Trump Thinks It's ‘Very Nice’ of Putin to Send That Giant Planeload of Coronavirus Aid

“Russia sent us a very, very large planeload of things, medical equipment, which was very nice,” he said.​
russia italy usa coronavirus aid
Alexei Yereshko, Russian Defense Ministry Press Service via AP

A huge Russian An-124-100 military transport plane laden with boxes of masks and medical supplies will arrive in the U.S. Wednesday to help the U.S. in its battle with coronavirus. But analysts say the aid flight, organized by the Russian Defense Ministry, is more of a PR stunt than a genuine gesture of goodwill.

They say the flight, which left Chkalovsky military airfield outside Moscow on Tuesday night after President Vladimir Putin offered Russian help during a phone call with President Donald Trump on Monday, is intended to signal Russian strength and Western weakness.


Trump doesn't see it that way. “Russia sent us a very, very large planeload of things, medical equipment, which was very nice,” he said Monday.

The deployment follows a similar recent aid mission in hard-hit Italy, which involved the deployment of more than 100 Russian soldiers. Critics claimed that the deployment, dubbed “From Russia with love,” was largely ineffectual, and said it was an apparent bid to sow discord in the West by highlighting the relative lack of support for Italy from European and NATO allies at the time.

Emily Ferris, research fellow at the Royal United Services Institute think tank, told VICE News that both the American and Italian aid deployments were intended to signal Russian strength in the face of the coronavirus crisis, even as the Kremlin grapples with a growing outbreak at home. According to the official count, Russia has 2,337 confirmed COVID-19 cases and 17 deaths, although critics have accused the government of hiding the true figures.

“I certainly don’t think it’s altruistic. I don’t think anyone believes Russia is some Santa Claus delivering gifts around the world for anything other than pragmatic purposes,” Ferris said.

READ: New York City has released 900 inmates over coronavirus fears

She believed the flights were largely meant to send a symbolic message to Russians that the country was a powerful guarantor of stability amid the crisis. Moscow has been locked down since Monday, and there is speculation that Putin is self-isolating after he came in contact with a doctor who later tested positive.


“They’re trying to portray the West as very fractured, very weak — while Russia is such a powerful actor that it has other countries calling on it for aid.”

READ: U.S. construction workers are still high-fiving and sharing Porta-Potties

Critics have slammed the U.S. decision to accept the aid flight, labeling it “a humiliating PR stunt” and a “propaganda ploy.”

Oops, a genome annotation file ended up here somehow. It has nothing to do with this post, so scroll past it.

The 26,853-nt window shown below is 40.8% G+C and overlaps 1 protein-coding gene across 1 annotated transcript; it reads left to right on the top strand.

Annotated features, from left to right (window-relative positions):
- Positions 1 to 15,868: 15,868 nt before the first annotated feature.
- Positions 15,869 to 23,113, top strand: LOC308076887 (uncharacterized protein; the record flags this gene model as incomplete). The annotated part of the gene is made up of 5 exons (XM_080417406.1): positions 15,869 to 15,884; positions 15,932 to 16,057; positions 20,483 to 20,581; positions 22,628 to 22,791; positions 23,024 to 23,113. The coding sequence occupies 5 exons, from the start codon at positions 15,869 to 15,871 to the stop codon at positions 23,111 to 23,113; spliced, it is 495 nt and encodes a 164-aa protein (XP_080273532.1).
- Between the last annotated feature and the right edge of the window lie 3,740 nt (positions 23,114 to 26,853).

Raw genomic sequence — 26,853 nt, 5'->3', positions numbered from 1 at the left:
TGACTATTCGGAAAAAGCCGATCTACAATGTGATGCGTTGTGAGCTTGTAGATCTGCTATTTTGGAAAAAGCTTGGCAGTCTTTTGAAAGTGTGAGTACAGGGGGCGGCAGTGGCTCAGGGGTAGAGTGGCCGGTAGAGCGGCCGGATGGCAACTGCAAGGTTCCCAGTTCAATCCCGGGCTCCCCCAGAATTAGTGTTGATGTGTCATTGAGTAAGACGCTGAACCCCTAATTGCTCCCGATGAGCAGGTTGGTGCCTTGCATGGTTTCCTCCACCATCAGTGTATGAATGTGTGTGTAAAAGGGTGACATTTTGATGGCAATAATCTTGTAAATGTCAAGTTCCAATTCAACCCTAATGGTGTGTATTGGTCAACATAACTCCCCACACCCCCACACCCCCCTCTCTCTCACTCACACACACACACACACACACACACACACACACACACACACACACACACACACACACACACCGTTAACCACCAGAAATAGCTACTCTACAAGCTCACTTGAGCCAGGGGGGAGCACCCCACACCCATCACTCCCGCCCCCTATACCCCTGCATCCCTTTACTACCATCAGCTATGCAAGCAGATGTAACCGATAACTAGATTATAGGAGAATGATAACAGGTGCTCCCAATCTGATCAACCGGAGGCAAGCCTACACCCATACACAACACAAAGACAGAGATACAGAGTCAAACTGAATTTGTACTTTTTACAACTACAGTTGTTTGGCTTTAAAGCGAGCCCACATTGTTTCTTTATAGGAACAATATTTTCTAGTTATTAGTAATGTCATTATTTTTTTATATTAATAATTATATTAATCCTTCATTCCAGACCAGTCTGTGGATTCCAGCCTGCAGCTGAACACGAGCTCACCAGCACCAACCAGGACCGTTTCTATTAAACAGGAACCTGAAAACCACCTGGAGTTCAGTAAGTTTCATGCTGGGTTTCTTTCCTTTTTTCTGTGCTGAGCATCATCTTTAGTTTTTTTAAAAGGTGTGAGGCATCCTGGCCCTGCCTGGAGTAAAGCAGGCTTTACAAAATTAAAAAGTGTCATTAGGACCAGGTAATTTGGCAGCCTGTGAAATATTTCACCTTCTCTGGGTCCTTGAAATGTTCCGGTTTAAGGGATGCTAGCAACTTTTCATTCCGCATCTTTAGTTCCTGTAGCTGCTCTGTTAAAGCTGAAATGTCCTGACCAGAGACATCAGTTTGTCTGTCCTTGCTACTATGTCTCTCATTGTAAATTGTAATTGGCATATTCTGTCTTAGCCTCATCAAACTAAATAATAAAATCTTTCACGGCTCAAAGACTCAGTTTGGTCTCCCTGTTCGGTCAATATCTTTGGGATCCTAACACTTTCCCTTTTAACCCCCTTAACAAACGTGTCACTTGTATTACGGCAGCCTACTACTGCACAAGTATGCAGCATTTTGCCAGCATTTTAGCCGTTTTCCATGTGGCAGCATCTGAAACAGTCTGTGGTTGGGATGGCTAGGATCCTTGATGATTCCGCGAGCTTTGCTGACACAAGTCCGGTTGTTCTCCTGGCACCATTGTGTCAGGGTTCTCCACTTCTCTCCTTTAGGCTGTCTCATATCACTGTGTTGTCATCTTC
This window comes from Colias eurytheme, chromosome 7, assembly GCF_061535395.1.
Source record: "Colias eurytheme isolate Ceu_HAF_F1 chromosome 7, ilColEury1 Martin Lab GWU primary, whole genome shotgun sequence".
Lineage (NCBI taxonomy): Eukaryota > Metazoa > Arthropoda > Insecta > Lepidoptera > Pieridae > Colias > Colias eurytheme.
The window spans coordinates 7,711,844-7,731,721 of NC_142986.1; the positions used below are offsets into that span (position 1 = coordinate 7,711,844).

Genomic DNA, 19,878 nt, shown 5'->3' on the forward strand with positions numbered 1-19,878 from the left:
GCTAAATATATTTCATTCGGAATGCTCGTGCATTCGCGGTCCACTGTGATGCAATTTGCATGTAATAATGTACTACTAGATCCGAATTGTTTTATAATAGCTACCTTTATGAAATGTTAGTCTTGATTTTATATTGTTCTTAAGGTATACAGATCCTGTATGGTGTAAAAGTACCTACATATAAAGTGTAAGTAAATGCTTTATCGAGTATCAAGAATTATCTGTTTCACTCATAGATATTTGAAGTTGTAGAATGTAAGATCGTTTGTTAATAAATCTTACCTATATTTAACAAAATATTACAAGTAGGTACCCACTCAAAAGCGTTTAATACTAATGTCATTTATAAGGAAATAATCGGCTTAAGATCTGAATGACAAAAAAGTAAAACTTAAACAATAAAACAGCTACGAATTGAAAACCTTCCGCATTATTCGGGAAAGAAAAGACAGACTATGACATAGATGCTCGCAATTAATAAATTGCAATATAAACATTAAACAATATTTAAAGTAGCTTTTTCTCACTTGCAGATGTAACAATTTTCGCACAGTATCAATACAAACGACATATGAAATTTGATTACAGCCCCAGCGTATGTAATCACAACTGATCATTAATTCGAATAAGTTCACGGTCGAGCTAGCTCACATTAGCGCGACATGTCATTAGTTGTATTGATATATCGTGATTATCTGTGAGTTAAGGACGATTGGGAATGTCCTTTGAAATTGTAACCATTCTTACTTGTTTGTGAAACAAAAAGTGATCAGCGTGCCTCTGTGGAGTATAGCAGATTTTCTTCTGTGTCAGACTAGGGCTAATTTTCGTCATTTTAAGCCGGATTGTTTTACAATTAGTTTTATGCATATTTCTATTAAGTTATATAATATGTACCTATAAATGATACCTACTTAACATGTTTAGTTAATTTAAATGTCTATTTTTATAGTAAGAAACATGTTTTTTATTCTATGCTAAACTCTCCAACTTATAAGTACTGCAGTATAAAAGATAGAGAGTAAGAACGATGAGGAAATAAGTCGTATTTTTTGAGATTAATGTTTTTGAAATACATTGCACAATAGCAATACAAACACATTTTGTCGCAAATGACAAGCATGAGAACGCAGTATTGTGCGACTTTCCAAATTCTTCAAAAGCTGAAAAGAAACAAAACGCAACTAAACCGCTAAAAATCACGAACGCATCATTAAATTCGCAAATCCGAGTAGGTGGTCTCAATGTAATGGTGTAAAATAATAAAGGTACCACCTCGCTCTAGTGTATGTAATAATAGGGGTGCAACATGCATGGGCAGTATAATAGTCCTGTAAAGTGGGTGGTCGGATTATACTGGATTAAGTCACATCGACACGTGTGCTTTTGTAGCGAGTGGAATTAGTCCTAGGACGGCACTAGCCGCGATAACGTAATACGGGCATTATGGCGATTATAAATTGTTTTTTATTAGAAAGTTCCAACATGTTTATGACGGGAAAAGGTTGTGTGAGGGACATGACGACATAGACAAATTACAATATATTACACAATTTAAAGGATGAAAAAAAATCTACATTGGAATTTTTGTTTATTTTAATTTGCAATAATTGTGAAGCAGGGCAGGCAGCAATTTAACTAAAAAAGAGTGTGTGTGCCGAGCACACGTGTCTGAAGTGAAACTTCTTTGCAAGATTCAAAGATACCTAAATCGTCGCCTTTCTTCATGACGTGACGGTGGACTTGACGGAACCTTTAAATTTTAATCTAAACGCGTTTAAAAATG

“This is nuts,” tweeted Andrew Weiss, a Russia specialist at the Carnegie Endowment for International Peace. “Hopefully someone will tell Trump that he's playing right into a propaganda ploy.”

British financier and arch Putin critic Bill Browder tweeted: “What is the US doing accepting ‘help’ from Russia on the Corona virus? This is a humiliating PR stunt with no substance.”

Russian state media showed images of the plane taking off in darkness, with its cargo hold full of cardboard boxes, but has not detailed exactly what will be on the flight other than medical and protective equipment.

The criticism echoes the concerns over Russia’s aid mission to Italy, which saw nine Iluyshin-76 aircraft filled with medical supplies and military personnel arrive near Rome last week.

The arrival of Russian troops in the country, who drove into the hard-hit city of Bergamo in a convoy of military vehicles flying Russian flags, raised hackles in Italy. Italian critics complained that much of the aid was useless, and said the deployment was intended to sow discord among Western allies at a time when European and NATO nations were providing little meaningful support.


READ: European countries are throwing out “rubbish” Chinese-made masks and coronavirus tests

Turin’s La Stampa newspaper cited an unnamed senior political source who complained that 80 percent of the Russia aid was “totally useless or of little use,” while a former chief of staff of the Italian armed forces said it was a propaganda stunt.

“The Russians have taken advantage of the situation in a very agile way,” retired Gen. Vincenzo Camporini told the Wall Street Journal. “It’s very unpleasant that our tragedy is being exploited for propaganda purposes.”

Russia’s ambassador to Italy, Sergei Razov, defended the mission to Italy, which included 600 ventilators and 100 military virologists and epidemiologists, along with a field laboratory and disinfection equipment, according to reports.

“Such assertions are the product of a perverse mind. A selfless desire to help a friendly people in trouble is seen as insidious,” Razov told Russia’s state-run RIA Novosti news agency.

Kremlin spokesman Dmitry Peskov told reporters Tuesday that Trump had “gratefully accepted this humanitarian aid,” which the Kremlin had offered in the “spirit of partnership and mutual help.” He said he assumed the U.S. might be able to return the favor, if necessary, once its manufacturers of medical and protective equipment caught up with domestic demand.

Cover: In this Sunday, March 22, 2020, photo supplied by Russian Defense Ministry Press Service, a military truck with stickers reading "From Russia with love" loads on a board of an Il-76 cargo plane in Chkalovsky military airport outside Moscow, Russia. (Alexei Yereshko, Russian Defense Ministry Press Service via AP)